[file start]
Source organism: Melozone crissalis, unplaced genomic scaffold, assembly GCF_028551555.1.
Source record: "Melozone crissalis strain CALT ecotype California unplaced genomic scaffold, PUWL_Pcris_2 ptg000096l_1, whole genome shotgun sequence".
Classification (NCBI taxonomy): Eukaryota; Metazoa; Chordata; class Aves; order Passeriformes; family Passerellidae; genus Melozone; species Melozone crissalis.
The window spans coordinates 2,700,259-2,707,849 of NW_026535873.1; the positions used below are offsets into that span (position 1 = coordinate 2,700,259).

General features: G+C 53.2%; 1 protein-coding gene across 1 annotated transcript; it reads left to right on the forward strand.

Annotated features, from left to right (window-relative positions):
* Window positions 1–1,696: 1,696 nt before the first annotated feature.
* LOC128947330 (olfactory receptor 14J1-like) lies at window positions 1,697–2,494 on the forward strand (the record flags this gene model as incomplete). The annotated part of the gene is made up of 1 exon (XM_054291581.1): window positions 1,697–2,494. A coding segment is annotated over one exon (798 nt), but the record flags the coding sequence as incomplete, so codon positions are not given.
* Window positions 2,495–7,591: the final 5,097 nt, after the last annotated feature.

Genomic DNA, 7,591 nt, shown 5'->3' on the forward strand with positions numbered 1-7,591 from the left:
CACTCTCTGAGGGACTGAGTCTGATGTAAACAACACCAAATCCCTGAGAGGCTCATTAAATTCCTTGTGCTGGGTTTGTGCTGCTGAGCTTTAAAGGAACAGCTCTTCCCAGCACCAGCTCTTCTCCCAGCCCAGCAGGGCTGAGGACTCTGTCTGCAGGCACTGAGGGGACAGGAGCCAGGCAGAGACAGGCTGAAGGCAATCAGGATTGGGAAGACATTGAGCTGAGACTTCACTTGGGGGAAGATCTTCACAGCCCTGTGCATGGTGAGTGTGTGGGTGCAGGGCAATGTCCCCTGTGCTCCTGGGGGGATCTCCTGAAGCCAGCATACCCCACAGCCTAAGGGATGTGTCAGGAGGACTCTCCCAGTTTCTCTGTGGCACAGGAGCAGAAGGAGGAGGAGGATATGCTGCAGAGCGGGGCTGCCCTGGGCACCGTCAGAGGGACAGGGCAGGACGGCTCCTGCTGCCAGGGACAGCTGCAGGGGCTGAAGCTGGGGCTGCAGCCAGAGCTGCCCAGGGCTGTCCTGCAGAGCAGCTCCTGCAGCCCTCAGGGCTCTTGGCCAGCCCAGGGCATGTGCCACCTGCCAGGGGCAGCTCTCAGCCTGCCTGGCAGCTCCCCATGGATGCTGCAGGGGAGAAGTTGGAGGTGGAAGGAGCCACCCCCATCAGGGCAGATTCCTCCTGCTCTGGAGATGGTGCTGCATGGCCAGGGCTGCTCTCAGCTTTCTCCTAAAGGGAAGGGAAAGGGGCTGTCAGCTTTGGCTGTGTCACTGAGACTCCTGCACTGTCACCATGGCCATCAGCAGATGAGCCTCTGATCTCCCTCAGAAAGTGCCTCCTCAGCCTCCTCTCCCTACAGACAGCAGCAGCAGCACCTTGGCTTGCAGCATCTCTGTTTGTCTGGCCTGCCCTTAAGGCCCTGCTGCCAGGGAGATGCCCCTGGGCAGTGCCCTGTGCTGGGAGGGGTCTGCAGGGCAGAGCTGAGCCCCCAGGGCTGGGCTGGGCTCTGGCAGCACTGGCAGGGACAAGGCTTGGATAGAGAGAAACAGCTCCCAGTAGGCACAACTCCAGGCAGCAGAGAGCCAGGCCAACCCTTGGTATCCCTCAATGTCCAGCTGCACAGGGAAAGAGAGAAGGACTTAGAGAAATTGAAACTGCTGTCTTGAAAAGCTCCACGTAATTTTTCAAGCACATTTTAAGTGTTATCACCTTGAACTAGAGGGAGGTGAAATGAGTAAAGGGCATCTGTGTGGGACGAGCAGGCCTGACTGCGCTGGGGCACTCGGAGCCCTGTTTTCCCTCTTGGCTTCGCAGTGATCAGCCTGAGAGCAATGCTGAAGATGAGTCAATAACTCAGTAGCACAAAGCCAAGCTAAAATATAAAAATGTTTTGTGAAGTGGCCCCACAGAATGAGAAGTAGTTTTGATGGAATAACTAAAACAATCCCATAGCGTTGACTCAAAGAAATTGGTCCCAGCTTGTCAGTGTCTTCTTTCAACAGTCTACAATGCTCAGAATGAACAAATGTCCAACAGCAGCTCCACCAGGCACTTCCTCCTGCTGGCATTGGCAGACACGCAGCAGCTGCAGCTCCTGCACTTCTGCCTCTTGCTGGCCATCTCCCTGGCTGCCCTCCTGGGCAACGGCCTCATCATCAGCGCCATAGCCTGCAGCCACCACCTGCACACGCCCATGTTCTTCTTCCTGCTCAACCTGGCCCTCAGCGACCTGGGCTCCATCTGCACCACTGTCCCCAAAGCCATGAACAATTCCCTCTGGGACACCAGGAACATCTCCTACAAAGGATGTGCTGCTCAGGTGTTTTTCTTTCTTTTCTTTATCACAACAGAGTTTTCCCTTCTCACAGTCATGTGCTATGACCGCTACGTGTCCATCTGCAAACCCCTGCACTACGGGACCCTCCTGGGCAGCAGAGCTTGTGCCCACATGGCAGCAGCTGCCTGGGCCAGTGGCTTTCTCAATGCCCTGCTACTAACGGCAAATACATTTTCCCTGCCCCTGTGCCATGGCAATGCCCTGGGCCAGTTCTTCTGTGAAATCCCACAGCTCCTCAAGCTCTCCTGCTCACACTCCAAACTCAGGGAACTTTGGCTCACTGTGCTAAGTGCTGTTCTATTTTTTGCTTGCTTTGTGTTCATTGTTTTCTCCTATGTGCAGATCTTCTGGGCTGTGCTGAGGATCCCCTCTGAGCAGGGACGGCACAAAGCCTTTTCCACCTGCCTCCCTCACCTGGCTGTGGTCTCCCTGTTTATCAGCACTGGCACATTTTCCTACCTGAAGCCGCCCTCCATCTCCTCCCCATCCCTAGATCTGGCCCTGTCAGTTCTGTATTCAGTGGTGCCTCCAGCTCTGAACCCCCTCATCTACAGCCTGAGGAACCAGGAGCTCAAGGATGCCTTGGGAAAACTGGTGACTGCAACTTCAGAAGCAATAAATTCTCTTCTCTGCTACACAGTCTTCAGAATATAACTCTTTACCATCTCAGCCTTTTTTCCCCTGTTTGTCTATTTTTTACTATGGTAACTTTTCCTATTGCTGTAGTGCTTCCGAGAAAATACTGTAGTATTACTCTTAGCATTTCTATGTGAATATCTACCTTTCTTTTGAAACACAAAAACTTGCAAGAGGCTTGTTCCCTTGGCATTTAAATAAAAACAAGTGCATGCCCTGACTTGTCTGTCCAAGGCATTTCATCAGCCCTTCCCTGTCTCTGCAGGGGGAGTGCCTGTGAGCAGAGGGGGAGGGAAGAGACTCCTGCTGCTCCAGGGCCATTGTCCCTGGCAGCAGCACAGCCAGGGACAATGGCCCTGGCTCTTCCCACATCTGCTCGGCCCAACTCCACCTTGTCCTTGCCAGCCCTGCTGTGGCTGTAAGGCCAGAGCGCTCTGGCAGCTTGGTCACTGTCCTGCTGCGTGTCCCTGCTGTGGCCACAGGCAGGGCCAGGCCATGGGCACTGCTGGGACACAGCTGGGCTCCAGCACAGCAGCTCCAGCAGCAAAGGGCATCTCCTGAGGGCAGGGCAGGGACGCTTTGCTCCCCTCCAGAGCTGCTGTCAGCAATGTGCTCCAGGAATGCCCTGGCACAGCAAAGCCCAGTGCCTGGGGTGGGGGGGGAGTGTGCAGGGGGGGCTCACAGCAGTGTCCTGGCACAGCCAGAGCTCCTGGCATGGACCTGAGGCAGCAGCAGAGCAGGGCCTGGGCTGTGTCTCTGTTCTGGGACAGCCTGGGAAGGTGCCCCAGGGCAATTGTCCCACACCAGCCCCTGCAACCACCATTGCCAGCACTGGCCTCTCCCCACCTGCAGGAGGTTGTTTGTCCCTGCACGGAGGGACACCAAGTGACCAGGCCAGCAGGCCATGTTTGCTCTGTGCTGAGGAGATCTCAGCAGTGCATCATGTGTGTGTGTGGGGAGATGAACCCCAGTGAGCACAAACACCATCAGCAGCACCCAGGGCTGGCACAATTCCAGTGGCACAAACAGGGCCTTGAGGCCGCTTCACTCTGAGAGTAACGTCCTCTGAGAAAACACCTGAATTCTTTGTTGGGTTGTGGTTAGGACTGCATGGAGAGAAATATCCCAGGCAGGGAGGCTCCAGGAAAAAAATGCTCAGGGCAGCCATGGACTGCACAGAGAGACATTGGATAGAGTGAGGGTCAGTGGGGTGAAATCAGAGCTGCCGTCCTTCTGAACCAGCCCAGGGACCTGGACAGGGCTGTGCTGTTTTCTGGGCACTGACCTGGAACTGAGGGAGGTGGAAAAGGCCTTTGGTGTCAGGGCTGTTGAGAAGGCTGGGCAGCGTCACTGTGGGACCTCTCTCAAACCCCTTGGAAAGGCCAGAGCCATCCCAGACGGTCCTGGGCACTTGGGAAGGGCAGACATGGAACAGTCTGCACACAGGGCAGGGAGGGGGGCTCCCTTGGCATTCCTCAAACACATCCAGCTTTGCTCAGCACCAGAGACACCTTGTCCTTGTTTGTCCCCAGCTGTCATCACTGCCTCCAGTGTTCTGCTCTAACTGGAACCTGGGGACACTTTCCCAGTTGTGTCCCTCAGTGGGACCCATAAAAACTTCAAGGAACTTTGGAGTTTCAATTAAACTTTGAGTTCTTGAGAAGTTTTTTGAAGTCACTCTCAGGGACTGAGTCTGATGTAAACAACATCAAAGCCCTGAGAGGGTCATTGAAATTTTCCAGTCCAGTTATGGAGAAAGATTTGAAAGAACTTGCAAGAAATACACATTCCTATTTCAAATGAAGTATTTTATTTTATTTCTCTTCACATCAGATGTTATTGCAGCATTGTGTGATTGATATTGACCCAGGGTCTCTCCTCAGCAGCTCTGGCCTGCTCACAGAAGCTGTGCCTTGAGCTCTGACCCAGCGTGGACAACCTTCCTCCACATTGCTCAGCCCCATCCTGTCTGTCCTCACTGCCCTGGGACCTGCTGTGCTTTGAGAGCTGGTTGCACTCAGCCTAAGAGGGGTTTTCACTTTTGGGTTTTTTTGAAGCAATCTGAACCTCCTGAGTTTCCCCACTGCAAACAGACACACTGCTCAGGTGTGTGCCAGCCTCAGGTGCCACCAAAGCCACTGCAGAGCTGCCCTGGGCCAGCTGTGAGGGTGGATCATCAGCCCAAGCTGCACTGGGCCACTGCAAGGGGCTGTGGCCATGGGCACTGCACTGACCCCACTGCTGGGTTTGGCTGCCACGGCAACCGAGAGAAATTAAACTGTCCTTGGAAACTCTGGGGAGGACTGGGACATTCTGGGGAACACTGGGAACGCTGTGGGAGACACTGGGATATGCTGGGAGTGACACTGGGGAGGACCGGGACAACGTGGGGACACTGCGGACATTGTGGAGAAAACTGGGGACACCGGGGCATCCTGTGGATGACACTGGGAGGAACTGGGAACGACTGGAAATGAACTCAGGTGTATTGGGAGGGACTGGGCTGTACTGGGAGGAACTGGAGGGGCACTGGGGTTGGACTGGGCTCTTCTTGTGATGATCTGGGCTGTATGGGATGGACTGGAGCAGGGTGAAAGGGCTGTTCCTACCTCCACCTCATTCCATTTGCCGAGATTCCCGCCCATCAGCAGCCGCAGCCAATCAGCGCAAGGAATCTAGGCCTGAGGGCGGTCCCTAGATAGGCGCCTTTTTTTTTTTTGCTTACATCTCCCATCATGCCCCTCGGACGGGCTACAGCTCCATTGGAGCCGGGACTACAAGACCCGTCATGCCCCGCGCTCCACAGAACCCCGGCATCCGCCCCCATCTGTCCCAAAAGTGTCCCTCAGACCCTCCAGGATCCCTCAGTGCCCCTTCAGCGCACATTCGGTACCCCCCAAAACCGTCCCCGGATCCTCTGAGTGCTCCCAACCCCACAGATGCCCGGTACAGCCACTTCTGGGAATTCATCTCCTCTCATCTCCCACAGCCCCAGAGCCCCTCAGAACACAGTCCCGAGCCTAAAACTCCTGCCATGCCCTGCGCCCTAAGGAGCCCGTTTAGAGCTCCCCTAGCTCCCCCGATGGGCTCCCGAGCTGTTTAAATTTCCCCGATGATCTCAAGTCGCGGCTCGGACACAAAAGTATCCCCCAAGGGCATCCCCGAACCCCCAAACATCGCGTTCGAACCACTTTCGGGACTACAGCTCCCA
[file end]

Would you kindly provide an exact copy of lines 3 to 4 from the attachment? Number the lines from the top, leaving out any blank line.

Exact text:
Classification (NCBI taxonomy): Eukaryota; Metazoa; Chordata; class Aves; order Passeriformes; family Passerellidae; genus Melozone; species Melozone crissalis.
The window spans coordinates 2,700,259-2,707,849 of NW_026535873.1; the positions used below are offsets into that span (position 1 = coordinate 2,700,259).